Not a little Googling ensued but there wasn’t much out there until I come across an article in a Canadian newspaper which stated the LSW was established in 1898 and amalgamated with the Kensington Weavers in 1919 where they were indeed involved with servicemen making spinning wheels. Presumably as this wheel has no mention of the Kensington Weavers, and Bryanston Street was in Marylebone, it was built before 1919. It seems the LSW built wheels to sell and this could well be one, but presumably they also had wheels to teach on and which might have been older and the stamp merely to declare its home. So I suppose really, I remain none the wiser. But what I do know is that she spins exceedingly fine and so very, very easily. Time to unpack the half dozen fleeces that have been hanging around since the spring me thinks.

Worldwide Spin in Public Day at Saltaire Festival

The lovely streets here in Saltaire are bunting and banner coated and there is that buzz in the air that begins to descend during the Festival. On Saturday a great time was had at the Maker’s Fair Festival Special and on Sunday I treated myself to tickets for the award-winning Orkney folk band The Chair at Victoria Hall and had a foot-stomping time. I used to play the fiddle myself don’t you know, until someone about six doors down once told me he thought I was “getting much better now”.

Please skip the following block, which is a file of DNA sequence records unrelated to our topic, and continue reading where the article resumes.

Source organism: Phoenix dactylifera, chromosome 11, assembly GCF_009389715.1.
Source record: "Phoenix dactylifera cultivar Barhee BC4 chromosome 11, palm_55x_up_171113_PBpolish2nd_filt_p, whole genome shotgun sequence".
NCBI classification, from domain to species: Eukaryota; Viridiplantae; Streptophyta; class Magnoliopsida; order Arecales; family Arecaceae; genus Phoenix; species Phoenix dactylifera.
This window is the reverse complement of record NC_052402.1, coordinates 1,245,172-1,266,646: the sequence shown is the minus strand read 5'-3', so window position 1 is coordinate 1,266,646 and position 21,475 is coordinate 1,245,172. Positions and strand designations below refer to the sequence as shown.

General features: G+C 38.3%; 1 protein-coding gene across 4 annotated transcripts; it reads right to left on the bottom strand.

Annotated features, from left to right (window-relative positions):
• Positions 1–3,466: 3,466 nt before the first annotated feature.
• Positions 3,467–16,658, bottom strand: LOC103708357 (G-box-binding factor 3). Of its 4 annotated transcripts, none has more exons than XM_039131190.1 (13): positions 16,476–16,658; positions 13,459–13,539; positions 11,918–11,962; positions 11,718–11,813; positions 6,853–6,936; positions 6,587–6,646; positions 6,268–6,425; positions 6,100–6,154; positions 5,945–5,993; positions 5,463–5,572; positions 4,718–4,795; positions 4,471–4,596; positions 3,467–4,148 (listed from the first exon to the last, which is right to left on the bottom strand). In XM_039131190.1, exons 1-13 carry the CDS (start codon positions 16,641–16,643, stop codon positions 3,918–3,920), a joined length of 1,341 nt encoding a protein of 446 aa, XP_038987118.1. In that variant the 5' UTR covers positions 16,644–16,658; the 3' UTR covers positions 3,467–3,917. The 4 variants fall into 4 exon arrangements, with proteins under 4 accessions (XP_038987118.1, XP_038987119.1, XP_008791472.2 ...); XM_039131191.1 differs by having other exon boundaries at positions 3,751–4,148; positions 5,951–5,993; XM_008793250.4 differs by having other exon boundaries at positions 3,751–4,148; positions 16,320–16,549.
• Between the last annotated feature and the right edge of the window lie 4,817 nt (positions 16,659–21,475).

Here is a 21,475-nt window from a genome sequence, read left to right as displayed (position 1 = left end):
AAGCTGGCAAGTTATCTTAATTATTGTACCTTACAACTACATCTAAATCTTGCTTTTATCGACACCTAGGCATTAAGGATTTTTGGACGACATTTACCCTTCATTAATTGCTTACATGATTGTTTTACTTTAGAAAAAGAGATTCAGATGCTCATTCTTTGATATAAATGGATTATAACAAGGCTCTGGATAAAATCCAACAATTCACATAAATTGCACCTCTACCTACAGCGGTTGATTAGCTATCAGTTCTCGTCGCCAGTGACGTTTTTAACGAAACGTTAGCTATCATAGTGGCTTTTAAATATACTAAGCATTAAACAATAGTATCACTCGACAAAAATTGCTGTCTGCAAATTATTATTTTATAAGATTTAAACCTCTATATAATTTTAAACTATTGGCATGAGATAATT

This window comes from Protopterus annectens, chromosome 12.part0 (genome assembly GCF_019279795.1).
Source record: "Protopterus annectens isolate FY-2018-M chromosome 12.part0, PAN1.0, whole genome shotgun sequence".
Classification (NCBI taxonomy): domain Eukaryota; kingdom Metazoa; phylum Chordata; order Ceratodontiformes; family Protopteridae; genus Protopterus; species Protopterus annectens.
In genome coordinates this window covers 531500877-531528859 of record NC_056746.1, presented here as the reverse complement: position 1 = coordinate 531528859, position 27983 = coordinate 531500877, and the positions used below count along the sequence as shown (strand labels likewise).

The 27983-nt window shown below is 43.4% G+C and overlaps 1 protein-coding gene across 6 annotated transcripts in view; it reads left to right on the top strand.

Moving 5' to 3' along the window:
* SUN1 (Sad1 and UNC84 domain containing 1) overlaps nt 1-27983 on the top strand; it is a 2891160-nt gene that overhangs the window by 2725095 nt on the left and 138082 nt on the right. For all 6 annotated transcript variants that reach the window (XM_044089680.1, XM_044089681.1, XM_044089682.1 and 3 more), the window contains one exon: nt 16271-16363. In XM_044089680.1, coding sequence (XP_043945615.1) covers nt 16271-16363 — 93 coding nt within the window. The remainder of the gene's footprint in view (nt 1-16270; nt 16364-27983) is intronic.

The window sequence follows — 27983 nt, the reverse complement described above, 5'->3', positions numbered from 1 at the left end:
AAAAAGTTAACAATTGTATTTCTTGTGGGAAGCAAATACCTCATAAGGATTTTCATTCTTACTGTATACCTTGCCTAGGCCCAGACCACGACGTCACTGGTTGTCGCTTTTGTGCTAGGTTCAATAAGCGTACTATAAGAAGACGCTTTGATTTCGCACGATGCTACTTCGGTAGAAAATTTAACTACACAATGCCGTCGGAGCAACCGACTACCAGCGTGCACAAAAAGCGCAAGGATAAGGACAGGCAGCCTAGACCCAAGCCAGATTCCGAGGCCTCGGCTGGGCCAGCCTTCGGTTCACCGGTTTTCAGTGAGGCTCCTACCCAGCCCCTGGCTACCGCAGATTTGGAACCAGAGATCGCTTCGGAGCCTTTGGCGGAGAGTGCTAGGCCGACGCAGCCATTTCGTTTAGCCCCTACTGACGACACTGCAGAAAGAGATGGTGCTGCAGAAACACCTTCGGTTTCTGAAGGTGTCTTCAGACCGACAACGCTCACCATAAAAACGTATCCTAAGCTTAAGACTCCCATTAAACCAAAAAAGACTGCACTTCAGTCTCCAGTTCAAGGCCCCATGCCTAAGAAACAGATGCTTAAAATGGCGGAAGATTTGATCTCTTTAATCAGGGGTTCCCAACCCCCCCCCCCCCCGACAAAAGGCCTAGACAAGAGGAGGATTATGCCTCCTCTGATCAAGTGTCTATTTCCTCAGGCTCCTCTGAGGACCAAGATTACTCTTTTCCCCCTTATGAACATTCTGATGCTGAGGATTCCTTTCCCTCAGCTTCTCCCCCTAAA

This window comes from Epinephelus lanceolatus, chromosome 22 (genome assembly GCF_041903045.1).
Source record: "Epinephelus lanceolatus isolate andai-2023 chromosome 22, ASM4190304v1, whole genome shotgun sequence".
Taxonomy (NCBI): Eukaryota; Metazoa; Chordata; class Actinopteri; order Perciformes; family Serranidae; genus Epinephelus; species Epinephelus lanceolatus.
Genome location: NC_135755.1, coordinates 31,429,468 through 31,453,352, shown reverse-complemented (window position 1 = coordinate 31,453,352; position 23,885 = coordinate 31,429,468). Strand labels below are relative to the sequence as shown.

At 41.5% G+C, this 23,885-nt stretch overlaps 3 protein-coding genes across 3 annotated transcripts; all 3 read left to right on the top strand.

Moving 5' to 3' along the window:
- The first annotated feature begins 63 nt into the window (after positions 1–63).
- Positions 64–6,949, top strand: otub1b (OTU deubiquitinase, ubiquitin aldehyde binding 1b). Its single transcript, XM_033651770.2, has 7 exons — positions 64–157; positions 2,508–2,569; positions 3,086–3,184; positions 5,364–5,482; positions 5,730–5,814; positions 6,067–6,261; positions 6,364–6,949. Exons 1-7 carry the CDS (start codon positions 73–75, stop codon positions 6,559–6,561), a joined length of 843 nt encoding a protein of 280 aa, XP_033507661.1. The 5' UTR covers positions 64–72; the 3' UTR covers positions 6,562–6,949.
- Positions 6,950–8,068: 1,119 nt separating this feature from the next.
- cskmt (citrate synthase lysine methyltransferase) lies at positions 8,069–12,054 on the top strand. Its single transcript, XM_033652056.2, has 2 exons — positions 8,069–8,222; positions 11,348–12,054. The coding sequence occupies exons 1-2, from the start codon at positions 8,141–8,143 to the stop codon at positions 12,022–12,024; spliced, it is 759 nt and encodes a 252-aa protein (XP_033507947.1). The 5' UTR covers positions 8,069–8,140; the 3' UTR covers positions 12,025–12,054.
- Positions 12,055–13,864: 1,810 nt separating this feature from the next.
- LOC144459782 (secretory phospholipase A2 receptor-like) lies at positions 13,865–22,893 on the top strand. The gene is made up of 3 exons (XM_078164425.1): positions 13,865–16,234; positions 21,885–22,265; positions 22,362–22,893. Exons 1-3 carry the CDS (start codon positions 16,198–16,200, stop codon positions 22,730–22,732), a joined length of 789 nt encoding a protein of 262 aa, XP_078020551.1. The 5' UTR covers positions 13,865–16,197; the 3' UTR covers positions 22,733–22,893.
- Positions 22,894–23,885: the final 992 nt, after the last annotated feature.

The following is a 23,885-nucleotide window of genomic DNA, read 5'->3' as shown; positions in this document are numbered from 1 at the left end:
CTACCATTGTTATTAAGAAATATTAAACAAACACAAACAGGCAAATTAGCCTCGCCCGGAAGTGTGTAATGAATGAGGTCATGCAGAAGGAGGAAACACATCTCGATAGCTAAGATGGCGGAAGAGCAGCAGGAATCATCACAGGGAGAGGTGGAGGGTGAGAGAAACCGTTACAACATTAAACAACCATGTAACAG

The crafty goodness is set to continue for the upcoming finale weekend and not least because the 15th just so happens to be Worldwide Spinning in Public Day. Saltaire Handmade who are running a craft fair at the Caroline Street Social Club have kindly given me a spot and I’ll be there with Morag (my Haldane Hebridean spinning wheel) as well as a bunch of spindles and plenty of different fleeces, so if you’ve ever fancied having a go at spinning or are just curious to see how it’s done, do make sure you pop by and say hello. Local artist David Starley will also be doing demos, and two of my fave local designer makers will also be there, Quernus Crafts and Inkylinky. Flag crackin’ sunshine is forecast – it’s going to a great weekend.